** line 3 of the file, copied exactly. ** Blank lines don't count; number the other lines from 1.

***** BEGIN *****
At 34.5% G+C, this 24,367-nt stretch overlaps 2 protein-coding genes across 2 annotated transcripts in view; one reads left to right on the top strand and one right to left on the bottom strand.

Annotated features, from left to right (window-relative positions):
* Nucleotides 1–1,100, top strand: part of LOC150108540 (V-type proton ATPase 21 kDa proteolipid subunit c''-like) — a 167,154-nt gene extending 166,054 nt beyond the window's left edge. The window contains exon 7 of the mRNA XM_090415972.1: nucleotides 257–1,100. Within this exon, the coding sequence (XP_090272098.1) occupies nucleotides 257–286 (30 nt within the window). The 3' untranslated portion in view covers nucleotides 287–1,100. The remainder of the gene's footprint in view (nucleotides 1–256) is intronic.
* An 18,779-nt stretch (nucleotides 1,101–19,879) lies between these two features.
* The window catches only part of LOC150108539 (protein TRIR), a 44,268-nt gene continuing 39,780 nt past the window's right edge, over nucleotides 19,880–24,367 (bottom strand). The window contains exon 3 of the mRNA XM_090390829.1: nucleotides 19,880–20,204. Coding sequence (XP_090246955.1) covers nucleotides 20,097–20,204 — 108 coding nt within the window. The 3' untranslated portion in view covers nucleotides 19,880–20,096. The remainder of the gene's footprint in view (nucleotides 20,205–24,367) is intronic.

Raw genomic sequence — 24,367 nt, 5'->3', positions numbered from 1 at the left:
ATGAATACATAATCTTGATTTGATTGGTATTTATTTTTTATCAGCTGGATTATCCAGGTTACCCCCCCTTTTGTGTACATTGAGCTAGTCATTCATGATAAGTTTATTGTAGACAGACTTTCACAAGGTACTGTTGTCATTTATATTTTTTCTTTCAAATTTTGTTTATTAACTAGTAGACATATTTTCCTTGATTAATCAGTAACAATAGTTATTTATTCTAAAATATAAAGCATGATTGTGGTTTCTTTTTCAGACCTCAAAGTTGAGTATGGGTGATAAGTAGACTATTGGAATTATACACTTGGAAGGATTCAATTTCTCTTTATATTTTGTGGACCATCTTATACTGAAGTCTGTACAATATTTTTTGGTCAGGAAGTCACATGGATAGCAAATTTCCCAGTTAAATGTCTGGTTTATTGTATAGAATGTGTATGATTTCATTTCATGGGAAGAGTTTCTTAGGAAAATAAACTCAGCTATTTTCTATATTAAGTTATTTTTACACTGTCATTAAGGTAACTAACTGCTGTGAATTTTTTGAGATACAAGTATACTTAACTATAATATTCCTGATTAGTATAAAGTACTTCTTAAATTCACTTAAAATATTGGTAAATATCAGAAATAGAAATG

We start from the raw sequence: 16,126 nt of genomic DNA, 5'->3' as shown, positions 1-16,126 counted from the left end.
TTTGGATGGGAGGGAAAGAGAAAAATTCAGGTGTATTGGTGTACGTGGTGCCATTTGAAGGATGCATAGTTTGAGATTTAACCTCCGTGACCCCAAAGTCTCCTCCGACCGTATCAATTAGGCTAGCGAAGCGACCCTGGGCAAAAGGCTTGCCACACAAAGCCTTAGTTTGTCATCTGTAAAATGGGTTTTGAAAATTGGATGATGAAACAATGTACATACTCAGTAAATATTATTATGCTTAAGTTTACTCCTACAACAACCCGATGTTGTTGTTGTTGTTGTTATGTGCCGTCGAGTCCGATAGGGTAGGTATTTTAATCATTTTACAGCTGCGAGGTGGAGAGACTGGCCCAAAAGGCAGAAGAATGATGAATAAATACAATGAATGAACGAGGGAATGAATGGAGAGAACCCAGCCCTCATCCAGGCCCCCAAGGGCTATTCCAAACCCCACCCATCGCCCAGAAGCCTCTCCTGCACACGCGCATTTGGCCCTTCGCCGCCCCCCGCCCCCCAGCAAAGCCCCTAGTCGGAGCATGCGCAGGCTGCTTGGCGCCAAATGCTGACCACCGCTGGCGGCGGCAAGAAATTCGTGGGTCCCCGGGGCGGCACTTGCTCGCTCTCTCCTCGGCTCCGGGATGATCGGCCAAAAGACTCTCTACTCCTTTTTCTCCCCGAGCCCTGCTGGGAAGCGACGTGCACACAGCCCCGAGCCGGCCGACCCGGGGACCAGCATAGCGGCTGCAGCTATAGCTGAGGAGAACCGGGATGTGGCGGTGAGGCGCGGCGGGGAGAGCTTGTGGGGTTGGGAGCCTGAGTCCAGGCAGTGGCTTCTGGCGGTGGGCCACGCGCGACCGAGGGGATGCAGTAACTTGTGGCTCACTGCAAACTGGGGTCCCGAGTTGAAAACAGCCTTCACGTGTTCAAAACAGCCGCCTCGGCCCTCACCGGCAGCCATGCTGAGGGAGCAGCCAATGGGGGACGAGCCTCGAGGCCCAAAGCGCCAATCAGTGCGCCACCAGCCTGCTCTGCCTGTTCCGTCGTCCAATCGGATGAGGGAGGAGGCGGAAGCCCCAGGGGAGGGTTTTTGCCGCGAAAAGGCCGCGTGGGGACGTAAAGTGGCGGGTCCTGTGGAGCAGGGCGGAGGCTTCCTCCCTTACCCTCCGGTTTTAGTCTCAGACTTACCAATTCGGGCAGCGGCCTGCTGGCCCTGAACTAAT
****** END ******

* Nucleotides 1–1,100, top strand: part of LOC150108540 (V-type proton ATPase 21 kDa proteolipid subunit c''-like) — a 167,154-nt gene extending 166,054 nt beyond the window's left edge. The window contains exon 7 of the mRNA XM_090415972.1: nucleotides 257–1,100. Within this exon, the coding sequence (XP_090272098.1) occupies nucleotides 257–286 (30 nt within the window). The 3' untranslated portion in view covers nucleotides 287–1,100. The remainder of the gene's footprint in view (nucleotides 1–256) is intronic.